Functional sensory circuits built from neurons of two species

Benjamin T. Throesch, Muhammad Khadeesh bin Imtiaz, Rodrigo Muñoz-Castañeda, Masahiro Sakurai, Andrea L. Hartzell, Kiely N. James, Alberto R. Rodriguez, Greg Martin, Giordano Lippi, Sergey Kupriyanov, Zhuhao Wu, Pavel Osten, Juan Carlos Izpisua Belmonte, Jun Wu, Kristin K. Baldwin

Research output: Contribution to journalArticlepeer-review

1 Scopus citations


A central question for regenerative neuroscience is whether synthetic neural circuits, such as those built from two species, can function in an intact brain. Here, we apply blastocyst complementation to selectively build and test interspecies neural circuits. Despite approximately 10–20 million years of evolution, and prominent species differences in brain size, rat pluripotent stem cells injected into mouse blastocysts develop and persist throughout the mouse brain. Unexpectedly, the mouse niche reprograms the birth dates of rat neurons in the cortex and hippocampus, supporting rat-mouse synaptic activity. When mouse olfactory neurons are genetically silenced or killed, rat neurons restore information flow to odor processing circuits. Moreover, they rescue the primal behavior of food seeking, although less well than mouse neurons. By revealing that a mouse can sense the world using neurons from another species, we establish neural blastocyst complementation as a powerful tool to identify conserved mechanisms of brain development, plasticity, and repair.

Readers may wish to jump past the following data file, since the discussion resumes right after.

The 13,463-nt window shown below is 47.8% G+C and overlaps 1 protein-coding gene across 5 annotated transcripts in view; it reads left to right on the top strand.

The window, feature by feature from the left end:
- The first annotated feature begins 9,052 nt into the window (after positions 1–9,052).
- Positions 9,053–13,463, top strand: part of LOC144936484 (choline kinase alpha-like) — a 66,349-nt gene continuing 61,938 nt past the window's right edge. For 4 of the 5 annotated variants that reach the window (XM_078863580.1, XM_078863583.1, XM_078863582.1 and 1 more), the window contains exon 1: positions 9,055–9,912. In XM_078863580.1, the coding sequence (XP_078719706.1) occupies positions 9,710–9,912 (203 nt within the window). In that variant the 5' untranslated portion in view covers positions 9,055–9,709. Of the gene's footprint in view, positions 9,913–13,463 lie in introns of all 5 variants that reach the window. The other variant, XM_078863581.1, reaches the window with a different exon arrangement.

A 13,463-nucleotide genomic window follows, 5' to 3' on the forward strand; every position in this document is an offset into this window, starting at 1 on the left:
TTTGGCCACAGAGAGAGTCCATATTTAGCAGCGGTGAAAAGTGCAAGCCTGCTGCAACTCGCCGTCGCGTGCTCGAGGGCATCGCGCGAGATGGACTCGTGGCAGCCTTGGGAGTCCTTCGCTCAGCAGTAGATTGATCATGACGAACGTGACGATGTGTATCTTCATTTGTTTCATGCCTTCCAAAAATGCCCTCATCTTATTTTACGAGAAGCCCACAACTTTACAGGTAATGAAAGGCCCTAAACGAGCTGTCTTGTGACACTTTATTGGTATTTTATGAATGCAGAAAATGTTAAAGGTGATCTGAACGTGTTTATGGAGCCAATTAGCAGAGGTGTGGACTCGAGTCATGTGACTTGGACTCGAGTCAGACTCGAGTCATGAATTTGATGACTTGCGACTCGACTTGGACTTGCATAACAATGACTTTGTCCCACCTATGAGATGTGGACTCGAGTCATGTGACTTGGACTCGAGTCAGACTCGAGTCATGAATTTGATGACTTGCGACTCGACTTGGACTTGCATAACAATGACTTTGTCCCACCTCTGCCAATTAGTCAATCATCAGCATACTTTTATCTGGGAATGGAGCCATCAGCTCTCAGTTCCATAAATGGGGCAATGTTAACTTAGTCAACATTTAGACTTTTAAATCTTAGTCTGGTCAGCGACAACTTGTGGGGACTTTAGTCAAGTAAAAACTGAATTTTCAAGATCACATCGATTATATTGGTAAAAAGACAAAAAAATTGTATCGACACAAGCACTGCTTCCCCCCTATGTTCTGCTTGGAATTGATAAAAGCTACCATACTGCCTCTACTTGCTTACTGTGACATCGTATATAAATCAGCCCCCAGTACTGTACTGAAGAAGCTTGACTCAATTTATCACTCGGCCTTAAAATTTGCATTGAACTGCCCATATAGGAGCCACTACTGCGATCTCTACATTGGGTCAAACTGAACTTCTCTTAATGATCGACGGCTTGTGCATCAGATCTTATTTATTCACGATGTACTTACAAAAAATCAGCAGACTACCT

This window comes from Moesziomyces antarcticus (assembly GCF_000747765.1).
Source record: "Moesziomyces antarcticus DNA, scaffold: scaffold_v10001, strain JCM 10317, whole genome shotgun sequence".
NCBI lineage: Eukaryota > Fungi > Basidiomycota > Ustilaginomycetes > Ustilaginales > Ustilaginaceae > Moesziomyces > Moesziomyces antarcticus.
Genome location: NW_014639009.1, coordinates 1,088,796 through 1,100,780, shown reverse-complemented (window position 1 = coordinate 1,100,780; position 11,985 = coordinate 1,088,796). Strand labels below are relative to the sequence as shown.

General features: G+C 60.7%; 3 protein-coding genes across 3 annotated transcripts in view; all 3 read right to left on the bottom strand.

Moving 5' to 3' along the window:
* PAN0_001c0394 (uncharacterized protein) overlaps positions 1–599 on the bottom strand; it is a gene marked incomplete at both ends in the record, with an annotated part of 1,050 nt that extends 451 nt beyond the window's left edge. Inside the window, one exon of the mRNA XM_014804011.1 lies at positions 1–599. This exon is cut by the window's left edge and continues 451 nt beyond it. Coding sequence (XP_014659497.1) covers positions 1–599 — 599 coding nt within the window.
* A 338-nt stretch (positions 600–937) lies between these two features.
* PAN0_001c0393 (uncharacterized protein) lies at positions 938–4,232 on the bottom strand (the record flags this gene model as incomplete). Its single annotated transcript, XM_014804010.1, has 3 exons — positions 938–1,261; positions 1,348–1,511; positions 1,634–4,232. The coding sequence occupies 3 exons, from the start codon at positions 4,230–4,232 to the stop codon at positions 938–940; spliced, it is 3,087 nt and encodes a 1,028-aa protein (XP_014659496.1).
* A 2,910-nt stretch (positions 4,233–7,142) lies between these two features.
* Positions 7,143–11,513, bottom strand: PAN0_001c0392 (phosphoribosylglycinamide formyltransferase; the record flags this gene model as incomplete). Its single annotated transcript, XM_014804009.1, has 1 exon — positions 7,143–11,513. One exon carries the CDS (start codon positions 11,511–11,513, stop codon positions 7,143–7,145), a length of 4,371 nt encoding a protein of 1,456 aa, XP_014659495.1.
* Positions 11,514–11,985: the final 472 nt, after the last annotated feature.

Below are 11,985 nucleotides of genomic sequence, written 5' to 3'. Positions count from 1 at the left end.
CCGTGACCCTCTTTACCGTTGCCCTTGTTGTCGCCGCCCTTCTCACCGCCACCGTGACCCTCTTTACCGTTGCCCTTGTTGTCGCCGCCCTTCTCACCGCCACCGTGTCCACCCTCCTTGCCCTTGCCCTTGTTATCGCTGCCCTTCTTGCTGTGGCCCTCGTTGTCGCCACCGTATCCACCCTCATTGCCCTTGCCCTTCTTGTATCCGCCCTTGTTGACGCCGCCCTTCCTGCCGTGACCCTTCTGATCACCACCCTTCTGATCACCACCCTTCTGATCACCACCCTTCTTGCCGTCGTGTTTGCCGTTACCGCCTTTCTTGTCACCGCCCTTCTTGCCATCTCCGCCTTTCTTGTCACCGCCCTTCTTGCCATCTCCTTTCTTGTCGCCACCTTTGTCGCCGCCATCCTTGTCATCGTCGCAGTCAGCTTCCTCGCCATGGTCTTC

Original languageEnglish
Pages (from-to)2143-2157.e15
Issue number9
StatePublished - 25 Apr 2024


  • blastocyst complementation
  • brain evolution
  • brain regeneration
  • development
  • disease models
  • interspecies chimeras
  • neural circuits
  • neurons
  • olfaction
  • pluripotent stem cells


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